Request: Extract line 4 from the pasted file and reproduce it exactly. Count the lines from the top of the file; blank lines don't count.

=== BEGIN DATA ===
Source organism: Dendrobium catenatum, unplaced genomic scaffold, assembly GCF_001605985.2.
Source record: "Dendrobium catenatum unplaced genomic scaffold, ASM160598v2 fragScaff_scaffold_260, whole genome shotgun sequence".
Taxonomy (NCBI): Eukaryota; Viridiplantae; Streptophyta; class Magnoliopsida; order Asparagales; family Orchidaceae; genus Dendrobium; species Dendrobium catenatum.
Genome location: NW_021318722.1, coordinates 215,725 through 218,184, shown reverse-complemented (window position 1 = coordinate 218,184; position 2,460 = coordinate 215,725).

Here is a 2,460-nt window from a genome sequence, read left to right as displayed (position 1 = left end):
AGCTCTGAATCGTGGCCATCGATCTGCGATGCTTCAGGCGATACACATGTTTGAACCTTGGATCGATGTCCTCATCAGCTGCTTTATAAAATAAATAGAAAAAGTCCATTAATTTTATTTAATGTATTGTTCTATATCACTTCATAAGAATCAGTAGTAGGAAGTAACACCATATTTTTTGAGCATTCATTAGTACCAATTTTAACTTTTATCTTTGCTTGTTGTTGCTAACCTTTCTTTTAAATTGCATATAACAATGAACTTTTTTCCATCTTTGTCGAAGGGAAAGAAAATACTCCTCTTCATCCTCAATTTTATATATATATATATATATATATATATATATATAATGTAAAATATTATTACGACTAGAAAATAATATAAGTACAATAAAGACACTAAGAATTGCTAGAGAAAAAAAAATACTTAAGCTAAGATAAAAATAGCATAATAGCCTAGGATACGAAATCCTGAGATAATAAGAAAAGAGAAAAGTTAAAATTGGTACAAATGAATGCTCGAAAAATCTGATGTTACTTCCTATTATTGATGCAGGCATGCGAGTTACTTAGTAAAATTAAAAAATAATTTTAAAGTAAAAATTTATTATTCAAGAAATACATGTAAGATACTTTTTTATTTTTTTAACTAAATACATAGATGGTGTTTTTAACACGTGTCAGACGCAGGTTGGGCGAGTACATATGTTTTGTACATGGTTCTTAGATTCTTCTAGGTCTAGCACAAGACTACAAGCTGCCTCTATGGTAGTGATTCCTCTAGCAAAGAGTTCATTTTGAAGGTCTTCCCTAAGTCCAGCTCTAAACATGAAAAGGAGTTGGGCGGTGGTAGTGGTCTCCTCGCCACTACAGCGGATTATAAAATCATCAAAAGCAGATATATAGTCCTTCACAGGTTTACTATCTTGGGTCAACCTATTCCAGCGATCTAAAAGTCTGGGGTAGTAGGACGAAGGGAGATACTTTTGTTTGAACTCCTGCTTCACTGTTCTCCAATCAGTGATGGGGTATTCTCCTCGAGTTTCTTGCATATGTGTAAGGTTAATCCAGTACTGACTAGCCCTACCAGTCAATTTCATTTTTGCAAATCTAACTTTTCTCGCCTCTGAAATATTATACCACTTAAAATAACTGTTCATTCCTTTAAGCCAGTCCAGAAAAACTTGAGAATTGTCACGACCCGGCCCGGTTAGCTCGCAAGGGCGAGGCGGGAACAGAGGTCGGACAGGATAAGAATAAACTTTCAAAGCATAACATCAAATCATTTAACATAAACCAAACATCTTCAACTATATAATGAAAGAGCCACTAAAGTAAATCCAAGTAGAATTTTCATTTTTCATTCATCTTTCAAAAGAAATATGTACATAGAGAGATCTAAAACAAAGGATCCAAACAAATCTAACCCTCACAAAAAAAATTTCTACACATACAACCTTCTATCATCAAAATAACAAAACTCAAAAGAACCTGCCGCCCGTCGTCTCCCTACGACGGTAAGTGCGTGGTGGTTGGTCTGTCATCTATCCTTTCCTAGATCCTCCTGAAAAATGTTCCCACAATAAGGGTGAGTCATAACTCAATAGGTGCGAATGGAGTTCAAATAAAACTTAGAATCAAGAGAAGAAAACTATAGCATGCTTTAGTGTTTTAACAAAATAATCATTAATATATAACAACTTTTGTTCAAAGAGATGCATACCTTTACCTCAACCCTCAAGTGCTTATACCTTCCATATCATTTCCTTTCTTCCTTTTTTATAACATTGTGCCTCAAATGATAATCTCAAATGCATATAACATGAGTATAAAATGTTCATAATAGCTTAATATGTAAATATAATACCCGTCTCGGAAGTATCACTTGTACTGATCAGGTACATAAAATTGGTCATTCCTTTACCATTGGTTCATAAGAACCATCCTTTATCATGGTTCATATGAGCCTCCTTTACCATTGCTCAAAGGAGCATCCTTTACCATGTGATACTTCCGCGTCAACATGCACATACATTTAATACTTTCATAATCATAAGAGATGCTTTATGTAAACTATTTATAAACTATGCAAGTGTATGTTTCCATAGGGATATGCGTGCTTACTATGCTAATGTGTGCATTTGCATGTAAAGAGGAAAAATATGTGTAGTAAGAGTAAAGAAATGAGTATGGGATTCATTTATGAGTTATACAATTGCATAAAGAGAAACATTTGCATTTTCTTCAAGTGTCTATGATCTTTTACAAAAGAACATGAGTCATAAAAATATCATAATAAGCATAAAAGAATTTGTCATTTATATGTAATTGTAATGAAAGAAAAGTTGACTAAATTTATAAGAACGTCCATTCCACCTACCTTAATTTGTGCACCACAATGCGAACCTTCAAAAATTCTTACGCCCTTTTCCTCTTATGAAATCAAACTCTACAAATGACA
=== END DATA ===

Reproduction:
Genome location: NW_021318722.1, coordinates 215,725 through 218,184, shown reverse-complemented (window position 1 = coordinate 218,184; position 2,460 = coordinate 215,725).